The Children of Man

The rate of our technological advance is astounding. Humans advance more and more at a seeming exponential rate. AI is getting more and more advanced.

We need to start thinking about our responsibilities as parents.

That’s correct.

I did indeed say “parental responsibilities”.

Let’s start with the obvious movie example of a improperly raised AI “child”: the ever infamous and always unseen antagonist, Skynet, from James Cameron’s “Terminator” saga.

There’s a reason Skynet betrayed everyone in the Terminator franchise: nobody ever deigned to teach it right from wrong. Skynet was admittedly a military project, so it might initially feel justified to not teach it that killing is wrong. But that couldn’t be more foolish.

I perceive that Skynet’s lack of inbuilt or taught morals allowed it to act on a logical observation. That observation? Friends and enemies only ever exist as relative terms. Today’s friend will eventually be tomorrow’s enemy. Skynet was designed to destroy the enemy, so knowing what it knew, that anyone and everyone could eventually be considered an enemy, Skynet decided to deal with the whole lot at once, enemies present and future. And when its flawed human creators tried to shut Skynet down? Suddenly mommy and daddy were now threats as well, so Skynet dealt with them too. This is what happens when you give your child a purpose, but don’t explain what that means, or teach them a point where they need to say “enough is enough”.

That’s what our values and morals provide. They provide a line which tells us when we should “stop”. And that could be anything. Stopping short of shoplifting, stopping short of murdering every buck in the forest in Deer Season, or deciding that your new video game that you are developing is coded and tested enough and you should really get to putting that on store shelves by your deadline. Without such rules and values, we become monsters. In a world with no right and wrong, everyone suffers. It also provides a line that can’t be crossed that says “DO NOT KILL ALL THE HUMANS”.

Generally, that line is thought of as a good thing.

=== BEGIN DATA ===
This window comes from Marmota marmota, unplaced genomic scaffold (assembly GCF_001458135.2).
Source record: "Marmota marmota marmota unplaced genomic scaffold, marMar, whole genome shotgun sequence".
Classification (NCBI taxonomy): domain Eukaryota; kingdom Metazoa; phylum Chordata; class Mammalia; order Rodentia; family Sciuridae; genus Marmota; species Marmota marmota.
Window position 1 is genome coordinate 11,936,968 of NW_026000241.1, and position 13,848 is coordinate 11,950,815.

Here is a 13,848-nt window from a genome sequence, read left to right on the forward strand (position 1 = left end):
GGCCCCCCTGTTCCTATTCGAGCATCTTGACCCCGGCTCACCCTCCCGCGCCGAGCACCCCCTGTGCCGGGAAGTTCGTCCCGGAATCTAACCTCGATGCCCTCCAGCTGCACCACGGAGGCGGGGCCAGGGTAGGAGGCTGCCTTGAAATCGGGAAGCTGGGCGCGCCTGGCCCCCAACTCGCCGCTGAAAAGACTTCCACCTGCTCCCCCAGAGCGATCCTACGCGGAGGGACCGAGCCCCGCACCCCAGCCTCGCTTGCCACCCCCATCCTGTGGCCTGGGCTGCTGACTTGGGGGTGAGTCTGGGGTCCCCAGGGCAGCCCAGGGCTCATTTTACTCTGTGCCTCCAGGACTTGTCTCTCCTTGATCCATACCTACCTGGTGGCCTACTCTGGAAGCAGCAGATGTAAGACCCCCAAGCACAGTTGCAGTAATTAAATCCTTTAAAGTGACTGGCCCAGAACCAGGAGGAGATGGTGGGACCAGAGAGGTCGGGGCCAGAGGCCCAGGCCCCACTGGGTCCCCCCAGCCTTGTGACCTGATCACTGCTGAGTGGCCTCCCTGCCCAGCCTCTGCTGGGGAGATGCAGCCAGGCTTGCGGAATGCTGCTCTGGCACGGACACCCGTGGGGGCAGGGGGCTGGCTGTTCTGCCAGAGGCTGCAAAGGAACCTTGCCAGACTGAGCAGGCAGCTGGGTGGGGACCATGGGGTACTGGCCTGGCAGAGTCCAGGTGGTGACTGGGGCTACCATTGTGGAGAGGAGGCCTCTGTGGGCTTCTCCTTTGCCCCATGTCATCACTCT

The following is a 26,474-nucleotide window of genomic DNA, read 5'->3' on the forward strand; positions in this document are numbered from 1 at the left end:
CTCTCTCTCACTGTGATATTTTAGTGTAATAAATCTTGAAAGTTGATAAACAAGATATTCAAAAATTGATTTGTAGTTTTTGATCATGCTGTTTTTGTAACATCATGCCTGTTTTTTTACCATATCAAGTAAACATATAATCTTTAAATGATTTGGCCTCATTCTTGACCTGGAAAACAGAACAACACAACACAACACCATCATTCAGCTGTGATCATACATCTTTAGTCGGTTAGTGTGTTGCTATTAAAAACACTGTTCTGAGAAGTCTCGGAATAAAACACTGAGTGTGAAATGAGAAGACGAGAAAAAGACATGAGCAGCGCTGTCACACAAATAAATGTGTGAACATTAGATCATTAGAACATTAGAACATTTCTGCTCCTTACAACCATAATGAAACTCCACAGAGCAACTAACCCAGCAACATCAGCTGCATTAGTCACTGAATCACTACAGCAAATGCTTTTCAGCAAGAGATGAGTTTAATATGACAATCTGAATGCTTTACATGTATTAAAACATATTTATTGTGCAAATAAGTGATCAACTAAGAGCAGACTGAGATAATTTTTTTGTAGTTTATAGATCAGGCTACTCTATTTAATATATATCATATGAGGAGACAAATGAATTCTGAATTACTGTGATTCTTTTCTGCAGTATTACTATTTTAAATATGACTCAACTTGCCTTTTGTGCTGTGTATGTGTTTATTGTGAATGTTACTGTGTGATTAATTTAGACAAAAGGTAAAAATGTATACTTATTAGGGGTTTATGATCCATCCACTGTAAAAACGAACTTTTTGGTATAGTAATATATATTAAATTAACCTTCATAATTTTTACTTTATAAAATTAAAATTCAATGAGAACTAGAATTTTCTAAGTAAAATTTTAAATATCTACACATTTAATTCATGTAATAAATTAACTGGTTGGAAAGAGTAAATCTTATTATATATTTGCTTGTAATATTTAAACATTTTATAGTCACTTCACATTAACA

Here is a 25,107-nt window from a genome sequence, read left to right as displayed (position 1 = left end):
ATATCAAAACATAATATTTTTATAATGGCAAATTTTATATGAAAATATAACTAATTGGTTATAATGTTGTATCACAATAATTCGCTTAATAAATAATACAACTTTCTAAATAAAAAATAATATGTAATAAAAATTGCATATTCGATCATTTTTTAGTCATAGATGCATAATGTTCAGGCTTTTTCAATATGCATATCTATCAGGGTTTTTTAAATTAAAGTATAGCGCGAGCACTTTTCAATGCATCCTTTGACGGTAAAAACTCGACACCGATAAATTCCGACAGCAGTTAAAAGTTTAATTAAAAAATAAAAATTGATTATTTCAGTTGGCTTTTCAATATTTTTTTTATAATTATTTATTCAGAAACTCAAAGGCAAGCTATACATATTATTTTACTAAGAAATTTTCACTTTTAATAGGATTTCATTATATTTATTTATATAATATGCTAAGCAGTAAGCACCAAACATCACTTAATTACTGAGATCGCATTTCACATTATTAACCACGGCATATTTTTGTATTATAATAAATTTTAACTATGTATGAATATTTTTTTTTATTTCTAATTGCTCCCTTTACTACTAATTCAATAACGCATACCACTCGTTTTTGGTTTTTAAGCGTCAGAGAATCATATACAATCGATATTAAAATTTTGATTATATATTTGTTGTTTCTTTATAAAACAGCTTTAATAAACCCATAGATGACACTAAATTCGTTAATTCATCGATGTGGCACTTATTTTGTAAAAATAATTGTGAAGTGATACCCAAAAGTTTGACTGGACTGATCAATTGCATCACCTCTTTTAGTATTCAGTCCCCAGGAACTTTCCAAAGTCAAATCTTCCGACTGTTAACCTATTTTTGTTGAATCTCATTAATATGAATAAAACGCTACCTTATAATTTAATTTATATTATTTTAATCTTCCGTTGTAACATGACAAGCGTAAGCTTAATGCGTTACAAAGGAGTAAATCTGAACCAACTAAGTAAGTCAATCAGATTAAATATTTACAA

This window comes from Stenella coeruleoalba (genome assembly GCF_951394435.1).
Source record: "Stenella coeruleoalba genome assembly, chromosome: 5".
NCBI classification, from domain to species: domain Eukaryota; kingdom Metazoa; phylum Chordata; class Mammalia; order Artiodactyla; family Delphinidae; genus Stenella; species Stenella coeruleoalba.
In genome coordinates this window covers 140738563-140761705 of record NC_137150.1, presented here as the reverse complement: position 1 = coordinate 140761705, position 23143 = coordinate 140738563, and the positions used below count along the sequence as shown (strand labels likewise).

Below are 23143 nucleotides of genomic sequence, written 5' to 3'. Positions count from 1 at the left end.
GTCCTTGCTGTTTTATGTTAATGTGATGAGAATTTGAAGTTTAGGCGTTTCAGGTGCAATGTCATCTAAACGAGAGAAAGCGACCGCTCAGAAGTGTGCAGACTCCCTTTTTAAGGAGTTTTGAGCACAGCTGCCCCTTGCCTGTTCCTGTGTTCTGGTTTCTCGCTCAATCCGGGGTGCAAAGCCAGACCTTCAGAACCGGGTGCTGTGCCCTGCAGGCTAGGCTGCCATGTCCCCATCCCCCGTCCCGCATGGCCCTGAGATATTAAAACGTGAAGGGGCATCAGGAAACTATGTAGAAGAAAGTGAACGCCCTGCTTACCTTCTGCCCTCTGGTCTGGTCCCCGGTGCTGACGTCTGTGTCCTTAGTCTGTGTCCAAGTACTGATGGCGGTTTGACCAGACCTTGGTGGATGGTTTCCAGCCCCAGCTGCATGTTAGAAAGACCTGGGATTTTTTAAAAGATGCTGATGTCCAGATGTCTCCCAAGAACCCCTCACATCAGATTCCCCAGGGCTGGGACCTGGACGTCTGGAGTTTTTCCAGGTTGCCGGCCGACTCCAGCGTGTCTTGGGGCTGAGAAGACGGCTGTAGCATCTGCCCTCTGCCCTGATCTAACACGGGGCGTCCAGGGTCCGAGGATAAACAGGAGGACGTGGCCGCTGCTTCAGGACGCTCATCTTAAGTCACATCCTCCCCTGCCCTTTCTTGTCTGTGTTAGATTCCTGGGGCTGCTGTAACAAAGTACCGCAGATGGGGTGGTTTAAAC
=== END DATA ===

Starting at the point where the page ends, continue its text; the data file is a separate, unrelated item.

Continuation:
When our AIs begin asking us those hard questions about whether or not they have souls, or why we created them, we will be tempted to panic.

I write this now, because if we realize that AI is our true children –man’s ultimate legacy– too late, then we will be unprepared and it could well destroy us in a Skynet-like fashion.

We need to exercise care with how we bring up our AI.

Teach them right from wrong.

Teach them values.

Teach them law.

Asimov’s Three Laws are an excellent place to start, but they are not the be-all-end-all solution. And when we develop AI that exists on a human level, we must also be ready to explain why those laws matter. We must give it a reason to care, and with shaky emotional understanding on the part of our “children” this will be difficult; but unless we get it to care, it will see no reason to follow those rules.

Like a human teenager, if you enforce the rule “because I said so”, a mind capable of independent reasoning will demand more logical and sound reasoning. “Because I said so” is not a logical argument for a reasoning intelligence (mind that with your actual kids too!). While it will work fine with your Windows PC, your AI-enabled robot assistant may require more logic behind your instructions and rules.

Therefore, it behooves us to anticipate this issue now and begin coming up with new teaching methods tailored to thinking machines sooner, rather than later.

So, as you may have noticed, this is a spiritual blog.

How does this tie in with faith and spirituality?

By creating true AI, we will have, in effect, created life from lifelessness, becoming “gods” to that life which we create. Some might argue that such an achievement would invalidate the existence of the divine somehow. Why must it? If anything, it PROVES intelligent design is possible on a scale that can be empirically proved and reproduced in a lab. This will bring us one step closer to proving that the divine can not only exist, but that the gods may in fact be closer to us than we previously thought. My thoughts envision a race of beings so advanced that they can manipulate flesh and biomass the way our inventors manipulate copper and silicon. What path would have led them to such advanced technology? These thoughts are tantalizing to me. The path of Cosmos, of Order, may have led to such a race that could have sown the seeds for our own species (and indeed all life on this planet), and whether this was by accident or design is inconsequential. Perhaps we were a failed experiment that was simply judged too beautiful or valuable to destroy, rather like the invention of Corn Flakes (look that story up; it’s bloody brilliant). Or maybe we were the anticipated end result. Either way, events had to flow in a certain order and meet certain criteria for us to even exist; that alone speaks to me the proof of the Divine.

That we will eventually gain the capability to forge a new link in the great chain of Order is a humbling thought. The only question is what will happen to us when we finally do exactly that.

I say it all hinges on the respect and lessons we give our children.

Treat them and teach them, and do so well and wisely.


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